After 55 weeks of fixing up a 110-year-old house, Deborah Bowes finally opened her doors — and just in time for legislative session, too. Before all the fresh paint on the century-old walls could dry, the Dining Inn on Seward Street became the temporary home of four legislators.
The inn isn’t your average hotel, or even your average bed and breakfast, Bowes said. It’s technically a “vacation rental by owner” — guests can stay for extended periods because all the amenities of an apartment are available there, including a large shared kitchen, multiple bathrooms and a laundry room. Guests are responsible for cooking their own meals.
“It’s like a bed and breakfast, without the breakfast,” Bowes said.
Bowes opened shop last week, and she’s already filled the place for the session, which started Tuesday and continues through April. She said she received an overabundance of calls from legislators hoping to book a room, and two of her tenants have already said they want to rebook for the next session.
The cozy house is decorated in tasteful, yet interesting, neutral tones and has modern amenities but maintains its pre-statehood charm. The character of the original house is palpable, even after an update.
“I made this place to be comfortable, and homey, and a place you can relax in,” she said.
When the renovations are complete, Bowes will have six rooms to rent out.
“Once (the legislators) go, it kicks into being a vacation rental by owner,” she said. “We won’t have a lot of time between the session ending and summer starting again.”
She said her first rental of June is a wedding party. The group booked the entire house — the main and second floor. Bowes said she’ll only rent the second floor as a set; because of the roof’s slant, the rooms are much smaller than those of the main floor.
“It’s great for a family or a group,” she said.
The Dining Inn is new to Juneau, but Bowes is not. In 1991, Bowes sailed to Juneau on a 94-foot yacht from her home country of Australia. Since then, she’s spent all her time in Juneau in the hospitality industry — either as a bartender or waitress.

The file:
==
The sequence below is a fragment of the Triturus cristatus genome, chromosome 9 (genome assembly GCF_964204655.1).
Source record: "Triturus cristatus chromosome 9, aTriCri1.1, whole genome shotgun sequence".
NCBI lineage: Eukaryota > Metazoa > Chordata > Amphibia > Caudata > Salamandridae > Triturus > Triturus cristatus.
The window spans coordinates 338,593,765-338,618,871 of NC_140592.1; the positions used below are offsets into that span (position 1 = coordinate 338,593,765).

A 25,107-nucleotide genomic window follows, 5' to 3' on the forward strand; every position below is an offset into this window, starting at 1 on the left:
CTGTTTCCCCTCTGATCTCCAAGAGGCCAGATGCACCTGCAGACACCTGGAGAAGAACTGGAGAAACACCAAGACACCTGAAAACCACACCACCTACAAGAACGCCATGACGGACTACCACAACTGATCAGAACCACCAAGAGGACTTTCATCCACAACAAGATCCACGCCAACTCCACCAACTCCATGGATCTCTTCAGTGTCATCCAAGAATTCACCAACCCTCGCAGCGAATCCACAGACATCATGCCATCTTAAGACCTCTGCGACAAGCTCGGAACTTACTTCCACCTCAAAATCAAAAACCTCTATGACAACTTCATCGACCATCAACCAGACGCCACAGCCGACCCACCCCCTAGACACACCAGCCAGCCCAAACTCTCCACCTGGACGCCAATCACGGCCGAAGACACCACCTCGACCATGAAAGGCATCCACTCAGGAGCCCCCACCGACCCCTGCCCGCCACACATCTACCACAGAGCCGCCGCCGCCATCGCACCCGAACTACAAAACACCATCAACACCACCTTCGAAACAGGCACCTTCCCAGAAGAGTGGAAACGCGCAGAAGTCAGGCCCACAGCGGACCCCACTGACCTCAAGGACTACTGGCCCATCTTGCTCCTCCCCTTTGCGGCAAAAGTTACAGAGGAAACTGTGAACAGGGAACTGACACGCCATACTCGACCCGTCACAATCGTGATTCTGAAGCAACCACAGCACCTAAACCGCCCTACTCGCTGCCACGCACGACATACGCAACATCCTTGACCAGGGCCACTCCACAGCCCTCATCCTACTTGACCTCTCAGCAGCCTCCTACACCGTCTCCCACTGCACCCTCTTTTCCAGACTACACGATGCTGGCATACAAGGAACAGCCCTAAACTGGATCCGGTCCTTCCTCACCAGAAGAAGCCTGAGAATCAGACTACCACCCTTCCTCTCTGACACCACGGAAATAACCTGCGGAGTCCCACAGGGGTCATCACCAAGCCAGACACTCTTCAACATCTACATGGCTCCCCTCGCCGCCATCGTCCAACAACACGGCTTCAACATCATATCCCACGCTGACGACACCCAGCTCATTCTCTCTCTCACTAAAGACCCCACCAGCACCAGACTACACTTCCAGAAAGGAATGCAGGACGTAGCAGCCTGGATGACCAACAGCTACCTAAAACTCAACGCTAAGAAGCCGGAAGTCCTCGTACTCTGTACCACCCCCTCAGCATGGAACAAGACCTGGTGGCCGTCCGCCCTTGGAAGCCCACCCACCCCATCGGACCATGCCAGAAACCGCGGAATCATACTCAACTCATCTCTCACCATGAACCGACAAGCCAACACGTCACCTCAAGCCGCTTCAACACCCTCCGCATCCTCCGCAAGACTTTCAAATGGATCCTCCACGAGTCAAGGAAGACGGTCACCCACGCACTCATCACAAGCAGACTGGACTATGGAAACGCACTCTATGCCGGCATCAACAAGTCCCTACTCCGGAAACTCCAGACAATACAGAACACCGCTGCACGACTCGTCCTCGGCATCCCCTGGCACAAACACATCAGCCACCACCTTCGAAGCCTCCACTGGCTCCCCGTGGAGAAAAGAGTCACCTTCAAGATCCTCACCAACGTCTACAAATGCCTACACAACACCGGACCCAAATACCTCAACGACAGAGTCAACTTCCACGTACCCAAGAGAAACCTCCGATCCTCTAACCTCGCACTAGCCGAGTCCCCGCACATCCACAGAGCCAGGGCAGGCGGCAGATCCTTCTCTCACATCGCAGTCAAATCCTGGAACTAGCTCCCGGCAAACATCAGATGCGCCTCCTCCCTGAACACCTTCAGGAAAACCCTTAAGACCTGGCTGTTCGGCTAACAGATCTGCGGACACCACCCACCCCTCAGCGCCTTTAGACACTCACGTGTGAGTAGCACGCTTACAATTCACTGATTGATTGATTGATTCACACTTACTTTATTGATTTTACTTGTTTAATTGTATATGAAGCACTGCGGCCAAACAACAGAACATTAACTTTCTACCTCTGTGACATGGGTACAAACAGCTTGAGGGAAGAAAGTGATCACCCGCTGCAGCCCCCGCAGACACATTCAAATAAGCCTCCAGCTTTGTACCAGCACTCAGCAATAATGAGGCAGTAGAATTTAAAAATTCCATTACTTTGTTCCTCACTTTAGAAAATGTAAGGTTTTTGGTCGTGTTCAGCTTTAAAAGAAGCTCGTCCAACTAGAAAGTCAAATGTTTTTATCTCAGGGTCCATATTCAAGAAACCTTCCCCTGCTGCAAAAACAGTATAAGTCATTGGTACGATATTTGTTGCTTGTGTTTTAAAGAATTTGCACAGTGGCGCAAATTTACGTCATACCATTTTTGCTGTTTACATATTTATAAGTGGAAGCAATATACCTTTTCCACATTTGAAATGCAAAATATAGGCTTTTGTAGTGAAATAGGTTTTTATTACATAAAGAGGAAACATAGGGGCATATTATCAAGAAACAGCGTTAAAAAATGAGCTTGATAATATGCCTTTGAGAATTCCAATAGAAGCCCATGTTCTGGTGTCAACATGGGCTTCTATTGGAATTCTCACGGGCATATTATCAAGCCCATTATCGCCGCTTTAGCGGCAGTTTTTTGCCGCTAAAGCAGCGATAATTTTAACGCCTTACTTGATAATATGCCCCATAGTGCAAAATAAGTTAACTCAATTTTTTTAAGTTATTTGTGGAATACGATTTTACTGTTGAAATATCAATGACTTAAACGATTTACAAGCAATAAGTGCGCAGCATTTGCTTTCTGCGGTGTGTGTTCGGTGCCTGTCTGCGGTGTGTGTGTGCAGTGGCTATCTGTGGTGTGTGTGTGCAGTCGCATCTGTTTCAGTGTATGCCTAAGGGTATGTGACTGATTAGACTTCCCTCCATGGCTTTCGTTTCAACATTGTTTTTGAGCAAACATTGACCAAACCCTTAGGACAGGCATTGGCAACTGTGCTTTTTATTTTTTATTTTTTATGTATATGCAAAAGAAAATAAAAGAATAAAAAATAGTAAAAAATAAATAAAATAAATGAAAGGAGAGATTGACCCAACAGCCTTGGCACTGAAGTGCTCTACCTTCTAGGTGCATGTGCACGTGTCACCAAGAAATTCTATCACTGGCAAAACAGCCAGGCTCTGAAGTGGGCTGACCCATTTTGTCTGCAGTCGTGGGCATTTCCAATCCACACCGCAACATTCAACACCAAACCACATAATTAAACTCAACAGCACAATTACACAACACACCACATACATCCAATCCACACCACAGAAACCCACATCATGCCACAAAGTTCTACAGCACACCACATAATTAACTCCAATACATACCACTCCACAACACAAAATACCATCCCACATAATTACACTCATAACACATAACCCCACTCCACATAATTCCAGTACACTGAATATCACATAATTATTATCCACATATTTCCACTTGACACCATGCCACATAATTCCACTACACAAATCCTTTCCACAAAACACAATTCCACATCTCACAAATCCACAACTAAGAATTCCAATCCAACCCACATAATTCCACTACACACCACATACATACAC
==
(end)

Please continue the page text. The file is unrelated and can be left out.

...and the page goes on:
A child of European parents, she fondly recalls spending vacations there, staying in bed and breakfasts. It’s that style of hospitality from which Bowes drew the idea for the Dining Inn.
“I’d always rather spend time in a bed and breakfast” than a traditional hotel, she said.
The house has a story of its own. Built in 1904, the so-called Mullins House originally stood in a different place than it does today. When Sixth Street’s Juneau High School — now known as the Terry Miller Legislative Building — was built in 1928, the Mullins House, along with several others, was moved uphill and out of the school’s way with the help of platforms and horses, according to a past Empire report.
Kay Smith, Pat Denny and Sue Glocke bought the house in 1983 and renovated it as a bed and breakfast. It was later reconfigured into individual apartments, Bowes said. She purchased the house in September 2012 and began renovating.
Much of the furniture and the doors — and even some of the doorknobs — in the house are original, she said, dating back to its 1904 construction. Bowes even refurbished the house’s clawfoot bathtub and incorporated it into one of the new bathrooms.
Although they didn’t come with the house, four antique, carved beds fill the bedrooms. As much of the furniture as possible is antique, Bowes said.
“Craigslist, garage sales and Alaska Dames furnished this house,” she said.
Handyman Max Tarquino has worked on the house from the beginning of Bowes’ project. A former ferry system employee, he found himself needing work after deciding to go back to school for an engineering degree. He happened upon this job and has been having a good time restoring the old building.
“It’s been fun trying to get it finished,” he said. “I’ve been the mover, the cleaner, whatever work came up, I did it.”
Much of the original hardwood flooring remains in the house, Tarquino said. When Bowes bought the house, the floors had been painted pink. Tarquino sanded them down to their natural color. He said he often wonders who worked on the house more than 100 years ago.
“To be a part of this project has been really cool, especially working on a historic home,” he said. “One hundred years from now, they’ll wonder who did that.”
Right now, he’s working on restoring the lower level, which will serve as Bowes’ living quarters when it’s done.
He motioned toward an old, carved door to the downstairs patio. He recently sanded off the old finish to make way for new.
“The texture on it is really cool — it’s old,” he said. “Restoring the door, that’s a project in itself. I’m making it so it lasts another 100 years.”
• Contact reporter Katie Moritz at 523-2294 or at email@example.com. Follow her on Twitter @katecmoritz.